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Glucagon-like peptide-1 (GLP-1) and glucose-dependent insulinotropic polypeptide (GIP) are known as incretins, which are released from the gut into the bloodstream postprandially and enhance glucose-dependent insulin secretion via activation of the GLP-1 receptor (GLP-1R) and the GIP receptor (GIPR), respectively. Several GLP-1R agonists (GLP-1RA) with improved pharmacokinetic properties have been developed and are currently in clinical use to treat type 2 diabetes and obesity. In addition to improving glucose metabolism, GLP-1RAs potently suppress appetite and body weight. These anorectic and body weight-lowering effects are thought to be mediated by central mechanisms, as indicated also by human studies. However, the neuronal substrates that mediate these effects are still poorly understood.

Alessia Costa, Minrong Ai, Nicolas Nunn, Isabella Culotta, ... Giuseppe D'Agostino

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Current Issue

Hepatic glycogenolysis is determined by maternal high-calorie diet via methylation of Pygl and it is modified by oteocalcin administration in mice

Tomoyo Kawakubo-Yasukochi, Ena Yano, Soi Kimura, Takuya Nishinakagawa, ... Masato Hirata

Objective

Accumulating evidence indicates that an adverse perinatal environment contributes to a higher risk of metabolic disordersin the later life of the offspring. However, the underlying molecular mechanisms remain largely unknown. Thus, we investigated the contribution of maternal high-calorie diet and osteocalcin to metabolic homeostasis in the offspring.

Methods

Eight-week-old C57Bl/6N female mice were mated with age-matched males and allocated randomly to three groups: a normal-diet (ND) or a high-fat, high-sucrose diet group, which was administered either saline (control) or GluOC (10 ng/g body mass) from the day of mating to that of delivery, and the dams were fed a ND after the delivery. Pups weaned at 24 days after birth were analyzed.

Results

A maternal high-fat, high-sucrose diet during pregnancy causes metabolic disorders in the liver of the offspring viahypermethylation of the Pygl gene, encoding glycogen phosphorylase L, which mediates hepatic glycogenolysis. The reduced expression of Pygl induced by the maternal diet causes the hepatic accumulation of glycogen and triglyceride in the offspring, which remains in adulthood. In addition, the administration of uncarboxylated osteocalcin during pregnancy upregulates Pygl expression via both direct CREBH and ATF4 and indirect epigenomic pathways, mitigating the maternal diet-induced obesity and abnormal glucose and lipid metabolism in adulthood.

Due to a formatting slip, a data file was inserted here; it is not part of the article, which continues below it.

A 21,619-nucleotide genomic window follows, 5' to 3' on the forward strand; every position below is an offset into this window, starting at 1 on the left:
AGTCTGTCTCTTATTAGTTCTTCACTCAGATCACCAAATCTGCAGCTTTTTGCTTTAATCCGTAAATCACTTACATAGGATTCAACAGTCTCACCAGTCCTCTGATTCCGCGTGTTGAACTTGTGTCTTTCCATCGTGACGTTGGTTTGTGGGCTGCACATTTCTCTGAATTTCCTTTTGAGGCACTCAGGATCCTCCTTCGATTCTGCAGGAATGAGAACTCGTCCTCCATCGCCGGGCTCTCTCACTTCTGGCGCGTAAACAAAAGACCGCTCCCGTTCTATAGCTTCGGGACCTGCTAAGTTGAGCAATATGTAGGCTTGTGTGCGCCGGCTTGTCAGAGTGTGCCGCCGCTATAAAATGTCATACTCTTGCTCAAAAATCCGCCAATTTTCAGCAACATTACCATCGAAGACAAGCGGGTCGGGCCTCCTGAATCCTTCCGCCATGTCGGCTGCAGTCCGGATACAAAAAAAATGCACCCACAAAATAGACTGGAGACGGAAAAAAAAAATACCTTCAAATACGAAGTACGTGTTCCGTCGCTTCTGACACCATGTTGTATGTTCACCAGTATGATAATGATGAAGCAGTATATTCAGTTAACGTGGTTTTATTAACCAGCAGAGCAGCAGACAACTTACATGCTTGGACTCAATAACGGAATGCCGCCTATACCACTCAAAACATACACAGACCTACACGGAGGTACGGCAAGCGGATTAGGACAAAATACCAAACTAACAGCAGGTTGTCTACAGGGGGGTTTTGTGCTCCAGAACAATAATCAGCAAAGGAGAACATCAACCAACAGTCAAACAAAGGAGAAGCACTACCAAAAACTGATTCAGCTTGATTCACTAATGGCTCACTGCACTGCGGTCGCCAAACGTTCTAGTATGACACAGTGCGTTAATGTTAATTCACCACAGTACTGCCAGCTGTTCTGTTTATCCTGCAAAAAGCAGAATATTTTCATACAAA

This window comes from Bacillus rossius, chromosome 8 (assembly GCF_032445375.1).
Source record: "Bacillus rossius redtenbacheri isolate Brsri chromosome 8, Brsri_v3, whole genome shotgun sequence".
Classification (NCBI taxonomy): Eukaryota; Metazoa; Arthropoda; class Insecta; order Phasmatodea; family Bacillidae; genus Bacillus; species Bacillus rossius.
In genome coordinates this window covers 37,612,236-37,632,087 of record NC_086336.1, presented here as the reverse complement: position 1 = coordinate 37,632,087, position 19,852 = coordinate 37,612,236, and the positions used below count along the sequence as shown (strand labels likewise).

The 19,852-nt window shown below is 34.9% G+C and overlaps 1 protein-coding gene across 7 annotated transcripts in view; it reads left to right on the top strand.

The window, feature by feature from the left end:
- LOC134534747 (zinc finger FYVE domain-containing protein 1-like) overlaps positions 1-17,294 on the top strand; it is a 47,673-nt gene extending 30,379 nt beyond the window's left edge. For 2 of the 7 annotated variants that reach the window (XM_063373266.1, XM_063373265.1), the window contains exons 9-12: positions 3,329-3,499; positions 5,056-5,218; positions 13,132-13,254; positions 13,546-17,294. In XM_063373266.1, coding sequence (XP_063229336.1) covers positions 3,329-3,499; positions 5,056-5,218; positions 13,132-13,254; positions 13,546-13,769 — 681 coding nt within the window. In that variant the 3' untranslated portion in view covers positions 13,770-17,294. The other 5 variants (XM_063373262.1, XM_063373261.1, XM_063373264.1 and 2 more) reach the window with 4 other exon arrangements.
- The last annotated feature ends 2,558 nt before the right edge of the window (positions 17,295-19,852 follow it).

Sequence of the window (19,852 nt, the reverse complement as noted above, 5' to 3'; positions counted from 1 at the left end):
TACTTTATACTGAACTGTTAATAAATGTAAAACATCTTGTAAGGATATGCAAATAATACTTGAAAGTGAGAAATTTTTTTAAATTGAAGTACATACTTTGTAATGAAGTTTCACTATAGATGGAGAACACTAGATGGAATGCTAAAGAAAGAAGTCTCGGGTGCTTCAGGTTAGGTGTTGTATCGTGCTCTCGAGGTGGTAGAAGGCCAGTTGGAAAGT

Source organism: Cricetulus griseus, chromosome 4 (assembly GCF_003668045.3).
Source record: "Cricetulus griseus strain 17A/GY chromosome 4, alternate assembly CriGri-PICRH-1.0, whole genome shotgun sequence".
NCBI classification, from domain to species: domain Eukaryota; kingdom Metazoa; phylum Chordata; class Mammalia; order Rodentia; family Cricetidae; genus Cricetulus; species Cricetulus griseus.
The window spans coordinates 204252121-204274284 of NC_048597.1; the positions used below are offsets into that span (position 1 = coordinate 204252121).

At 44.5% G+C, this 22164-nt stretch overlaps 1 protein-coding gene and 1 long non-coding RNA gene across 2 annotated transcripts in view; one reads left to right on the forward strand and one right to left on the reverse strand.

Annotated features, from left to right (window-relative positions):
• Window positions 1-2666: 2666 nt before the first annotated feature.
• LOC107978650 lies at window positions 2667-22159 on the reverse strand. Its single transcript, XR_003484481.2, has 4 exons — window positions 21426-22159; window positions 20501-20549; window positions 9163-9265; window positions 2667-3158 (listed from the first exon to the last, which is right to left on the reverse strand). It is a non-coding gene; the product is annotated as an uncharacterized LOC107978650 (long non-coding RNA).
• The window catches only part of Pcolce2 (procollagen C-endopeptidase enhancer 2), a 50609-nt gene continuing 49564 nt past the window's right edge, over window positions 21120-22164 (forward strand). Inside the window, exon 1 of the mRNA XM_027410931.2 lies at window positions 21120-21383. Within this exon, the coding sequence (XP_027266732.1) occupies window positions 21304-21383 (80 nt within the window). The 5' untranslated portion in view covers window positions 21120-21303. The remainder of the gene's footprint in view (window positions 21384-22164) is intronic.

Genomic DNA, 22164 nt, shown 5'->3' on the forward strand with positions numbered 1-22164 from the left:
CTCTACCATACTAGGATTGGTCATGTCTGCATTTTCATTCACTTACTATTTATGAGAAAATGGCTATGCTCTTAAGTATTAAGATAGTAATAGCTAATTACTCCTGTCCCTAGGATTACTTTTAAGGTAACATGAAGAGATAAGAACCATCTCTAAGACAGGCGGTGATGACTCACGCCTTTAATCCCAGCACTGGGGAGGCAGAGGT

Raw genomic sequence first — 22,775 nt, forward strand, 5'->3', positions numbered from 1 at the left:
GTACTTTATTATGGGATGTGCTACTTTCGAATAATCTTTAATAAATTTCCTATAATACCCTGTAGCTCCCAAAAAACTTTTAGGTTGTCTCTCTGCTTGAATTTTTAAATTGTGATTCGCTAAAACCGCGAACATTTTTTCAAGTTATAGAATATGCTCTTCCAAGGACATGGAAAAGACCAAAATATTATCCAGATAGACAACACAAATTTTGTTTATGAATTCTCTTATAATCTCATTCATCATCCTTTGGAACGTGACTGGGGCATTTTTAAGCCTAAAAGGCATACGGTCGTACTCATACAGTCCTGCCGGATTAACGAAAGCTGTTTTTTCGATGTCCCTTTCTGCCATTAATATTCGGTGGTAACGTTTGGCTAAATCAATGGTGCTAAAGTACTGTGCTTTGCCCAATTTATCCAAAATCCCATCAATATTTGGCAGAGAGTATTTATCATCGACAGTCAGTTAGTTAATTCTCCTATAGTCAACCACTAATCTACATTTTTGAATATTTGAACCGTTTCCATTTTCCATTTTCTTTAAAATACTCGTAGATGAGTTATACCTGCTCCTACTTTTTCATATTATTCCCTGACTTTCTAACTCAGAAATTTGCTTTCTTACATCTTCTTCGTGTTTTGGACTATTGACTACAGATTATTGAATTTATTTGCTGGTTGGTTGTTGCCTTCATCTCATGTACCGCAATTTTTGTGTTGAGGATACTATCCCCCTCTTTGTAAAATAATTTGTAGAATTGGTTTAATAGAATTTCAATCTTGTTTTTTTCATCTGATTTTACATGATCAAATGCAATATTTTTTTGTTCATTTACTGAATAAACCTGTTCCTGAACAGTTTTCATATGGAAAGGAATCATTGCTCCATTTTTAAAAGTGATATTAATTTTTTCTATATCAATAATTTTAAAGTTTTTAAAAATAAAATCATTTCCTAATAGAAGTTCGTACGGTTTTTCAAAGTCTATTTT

Conclusions

We propose that maternal energy status is reflected in the hepatic glycogenolysis capacity of the offspring via epigenetic modification of Pygl and uncarboxylated osteocalcin regulates glycogenolysis.

Hepatic glycogenolysis is determined by maternal high-calorie diet via methylation of Pygl and it is modified by oteocalcin administration in mice

Tomoyo Kawakubo-Yasukochi, Ena Yano, Soi Kimura, Takuya Nishinakagawa, ... Masato Hirata

Objective

Accumulating evidence indicates that an adverse perinatal environment contributes to a higher risk of metabolic disordersin the later life of the offspring. However, the underlying molecular mechanisms remain largely unknown. Thus, we investigated the contribution of maternal high-calorie diet and osteocalcin to metabolic homeostasis in the offspring.

Methods

Eight-week-old C57Bl/6N female mice were mated with age-matched males and allocated randomly to three groups: a normal-diet (ND) or a high-fat, high-sucrose diet group, which was administered either saline (control) or GluOC (10 ng/g body mass) from the day of mating to that of delivery, and the dams were fed a ND after the delivery. Pups weaned at 24 days after birth were analyzed.

Results

A maternal high-fat, high-sucrose diet during pregnancy causes metabolic disorders in the liver of the offspring viahypermethylation of the Pygl gene, encoding glycogen phosphorylase L, which mediates hepatic glycogenolysis. The reduced expression of Pygl induced by the maternal diet causes the hepatic accumulation of glycogen and triglyceride in the offspring, which remains in adulthood. In addition, the administration of uncarboxylated osteocalcin during pregnancy upregulates Pygl expression via both direct CREBH and ATF4 and indirect epigenomic pathways, mitigating the maternal diet-induced obesity and abnormal glucose and lipid metabolism in adulthood.

Conclusions

We propose that maternal energy status is reflected in the hepatic glycogenolysis capacity of the offspring via epigenetic modification of Pygl and uncarboxylated osteocalcin regulates glycogenolysis.

2020 impact factor: 7.4

The 60 Second Metabolist

In this section authors briefly report on their work recently published in Molecular Metabolism.

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